The Australian Outback has inspired poets and artists, such as Banjo Paterson who composed Waltzing Matilda (the melodic song that is Australia’s unofficial national anthem). The choices of things to do, places to stay and Outback adventures are as extensive as the area itself. You can camp under the stars, stay in small towns or experience sleeping at outback stations.
Best of all are the experiences you’ll have, from making friends with Outback Australians to photographing Outback windmills at dusk. The outback is also home to many well-known historic and natural Australian landmarks. Here are some inspiring ideas about the Australian Outback.
- The Australian Outback
- Australian Outback windmills
- Outback Australians
- 10 Australian Outback TravelTips
- 1- Visit an Outback pub
- 2- Outback events and festivals
- 3- Buy local for food
- 4- Buy local fuel
- 5- Your Transport
- 6- Fly nets – will there be flies and do I need one?
- 7- Outback National Parks
- 8- Plan, plan and plan and allow some extra time
- 9- Have a flexible schedule on your Outback adventures
- 10- Drive to conditions and during the day
The Australian Outback
Australian Outback windmills
Windmills have become iconic with Australia’s outback.
They are a familiar sight, a stand signalling a watering point crucial for the survival of stock, wildlife and man.
Photographing Australian Outback windmills is something I love doing and it’s fascinating to learn about the stories behind these windmills.
For over a century they have generated the means to bring the water of the Great Artesian Basin, the largest and deepest artesian basin in the world, above ground.
Stretching over 1,700,000 square kilometres, the Great Artesian Basin provides the only reliable source of freshwater through much of arid inland Australia.
This windmill is on Norley Station, west of Thargomindah, Queensland, owned by Sir Sidney Kidman, a cattle Baron who once possessed the greatest extent of pastoral properties by any one man in Australia and hence he became known as the ‘Australian Cattle King’.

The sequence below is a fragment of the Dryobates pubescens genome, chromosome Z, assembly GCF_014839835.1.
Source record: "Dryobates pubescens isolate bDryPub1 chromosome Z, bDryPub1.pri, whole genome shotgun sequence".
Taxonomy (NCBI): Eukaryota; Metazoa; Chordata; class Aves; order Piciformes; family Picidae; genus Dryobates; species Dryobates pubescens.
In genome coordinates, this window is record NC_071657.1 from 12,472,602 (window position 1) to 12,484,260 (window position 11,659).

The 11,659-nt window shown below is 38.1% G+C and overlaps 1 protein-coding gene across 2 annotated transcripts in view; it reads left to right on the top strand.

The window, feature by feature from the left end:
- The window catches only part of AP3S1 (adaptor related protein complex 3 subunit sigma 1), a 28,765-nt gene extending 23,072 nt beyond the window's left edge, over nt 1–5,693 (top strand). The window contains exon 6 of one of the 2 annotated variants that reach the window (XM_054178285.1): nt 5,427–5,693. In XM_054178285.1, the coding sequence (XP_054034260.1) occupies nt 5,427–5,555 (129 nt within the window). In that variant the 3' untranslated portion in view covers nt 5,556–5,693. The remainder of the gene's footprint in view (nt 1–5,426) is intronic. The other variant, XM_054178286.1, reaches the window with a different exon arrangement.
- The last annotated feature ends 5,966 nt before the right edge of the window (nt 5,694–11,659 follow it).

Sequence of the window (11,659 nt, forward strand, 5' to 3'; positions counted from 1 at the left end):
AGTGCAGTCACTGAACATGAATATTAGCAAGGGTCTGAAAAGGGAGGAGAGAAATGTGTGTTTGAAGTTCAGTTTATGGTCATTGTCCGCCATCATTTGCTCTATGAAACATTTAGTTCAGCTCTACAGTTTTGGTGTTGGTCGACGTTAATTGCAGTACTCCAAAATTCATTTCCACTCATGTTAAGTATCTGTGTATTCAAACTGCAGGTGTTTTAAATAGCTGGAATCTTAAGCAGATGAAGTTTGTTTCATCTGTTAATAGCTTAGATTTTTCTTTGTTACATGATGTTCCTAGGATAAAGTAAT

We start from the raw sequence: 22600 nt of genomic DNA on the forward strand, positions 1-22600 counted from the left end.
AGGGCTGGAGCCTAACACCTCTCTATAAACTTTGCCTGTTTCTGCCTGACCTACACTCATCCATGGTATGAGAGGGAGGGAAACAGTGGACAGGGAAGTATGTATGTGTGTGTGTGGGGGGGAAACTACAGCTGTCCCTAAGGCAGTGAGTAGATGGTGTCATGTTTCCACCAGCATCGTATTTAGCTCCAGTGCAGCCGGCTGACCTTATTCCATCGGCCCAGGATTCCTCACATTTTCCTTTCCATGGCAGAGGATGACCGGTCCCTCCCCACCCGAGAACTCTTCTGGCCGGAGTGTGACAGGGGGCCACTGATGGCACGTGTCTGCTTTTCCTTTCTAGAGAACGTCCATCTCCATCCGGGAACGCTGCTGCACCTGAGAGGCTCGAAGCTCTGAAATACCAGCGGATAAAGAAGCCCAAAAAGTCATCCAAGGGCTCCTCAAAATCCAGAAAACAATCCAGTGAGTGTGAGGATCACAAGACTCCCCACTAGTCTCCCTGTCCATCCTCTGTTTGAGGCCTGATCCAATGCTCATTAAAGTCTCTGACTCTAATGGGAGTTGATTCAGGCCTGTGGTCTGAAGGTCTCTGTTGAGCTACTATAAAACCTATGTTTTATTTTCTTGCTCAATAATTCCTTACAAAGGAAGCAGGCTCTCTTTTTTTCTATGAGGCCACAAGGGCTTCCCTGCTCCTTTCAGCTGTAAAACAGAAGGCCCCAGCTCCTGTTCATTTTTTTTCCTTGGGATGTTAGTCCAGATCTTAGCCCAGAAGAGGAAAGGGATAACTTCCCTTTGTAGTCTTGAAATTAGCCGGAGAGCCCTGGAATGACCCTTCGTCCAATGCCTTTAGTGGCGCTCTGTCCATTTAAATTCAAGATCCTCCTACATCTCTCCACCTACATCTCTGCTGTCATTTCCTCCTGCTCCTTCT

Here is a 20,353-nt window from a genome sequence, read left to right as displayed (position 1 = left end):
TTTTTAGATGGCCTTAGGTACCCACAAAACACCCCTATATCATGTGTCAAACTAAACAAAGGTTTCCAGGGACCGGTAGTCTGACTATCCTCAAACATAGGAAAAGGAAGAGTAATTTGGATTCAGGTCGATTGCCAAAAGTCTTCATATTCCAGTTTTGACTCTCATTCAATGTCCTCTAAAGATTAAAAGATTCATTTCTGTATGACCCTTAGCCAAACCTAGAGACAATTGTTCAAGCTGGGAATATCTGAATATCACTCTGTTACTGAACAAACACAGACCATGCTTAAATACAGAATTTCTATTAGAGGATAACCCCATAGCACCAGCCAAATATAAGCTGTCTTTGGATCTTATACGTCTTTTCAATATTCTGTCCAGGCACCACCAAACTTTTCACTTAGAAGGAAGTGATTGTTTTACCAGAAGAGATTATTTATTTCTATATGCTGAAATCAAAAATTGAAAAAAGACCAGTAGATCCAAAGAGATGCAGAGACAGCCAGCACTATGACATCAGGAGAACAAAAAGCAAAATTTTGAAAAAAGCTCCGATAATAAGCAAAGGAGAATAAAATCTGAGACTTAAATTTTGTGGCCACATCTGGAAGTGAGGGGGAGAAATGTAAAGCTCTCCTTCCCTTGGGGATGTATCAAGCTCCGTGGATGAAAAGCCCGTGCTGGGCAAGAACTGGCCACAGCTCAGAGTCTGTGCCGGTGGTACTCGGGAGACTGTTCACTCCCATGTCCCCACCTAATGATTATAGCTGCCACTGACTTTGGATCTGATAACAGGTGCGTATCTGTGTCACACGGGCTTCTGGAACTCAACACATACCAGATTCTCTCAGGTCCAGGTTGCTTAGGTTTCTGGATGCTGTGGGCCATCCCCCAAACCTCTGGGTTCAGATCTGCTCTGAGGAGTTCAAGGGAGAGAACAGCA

Slowly windmills are being replaced by more modern equipment and the decline of windmills across the outback is apparent.
Here on Bunginderry Station, 100 kilometres west of Quilpie, an old, broken windmill stands nearby a smaller functioning one.
Bunginderry Station is owned by Annabel and Stephen Tully.
The Tully family are pioneers of the Quilpie area and Annabel runs artist retreats so others can enjoy their amazing outback landscape.
Australian Outback windmills history
In Australia, the Griffiths Brothers from Toowoomba were manufacturing windmills from 1876, with the trade name Southern Cross Windmills in use from 1903.
The other well-known historic windmill brand is Comet which was founded in 1879 by Mr Sidney Williams in Rockhampton, Queensland.
The windmill below is on Tickalara Station in the far south-west of Queensland.
It is the only station remaining in the corner owned by a family and not a company.
How does a windmill work?
A number of blades turn slowly with considerable torque in low winds while being self-regulating in high winds.
As the sun sets south of Winton, Queensland the blades of this large windmill turn to generate the power to bring fresh water above ground.
Windmills make great photographic subjects and a fabulous addition to any holiday album. My photo tips: Isolate your windmill from other subjects and from the horizon.
Being such a graphic shape it photographs well as a silhouette and forms a strong focal point.
Look for different angles.
Try zooming in on a part of the windmill as below.
This windmill is in the main street of Boulia, Queensland allowing all visitors to the town an opportunity to capture one of those iconic outback images!
Don’t overlook photographing a windmill in the middle of the day.
This windmill on Norley Station with the old bough hut next to it gives a feeling of desolation and harshness to the outback.
But what a remarkable landscape it is!
The characters you meet along the roads and tracks through Australia during any trip into the outback forge memories and reminiscences to be recalled over BBQ’s and dinner parties time and time again for many years afterwards.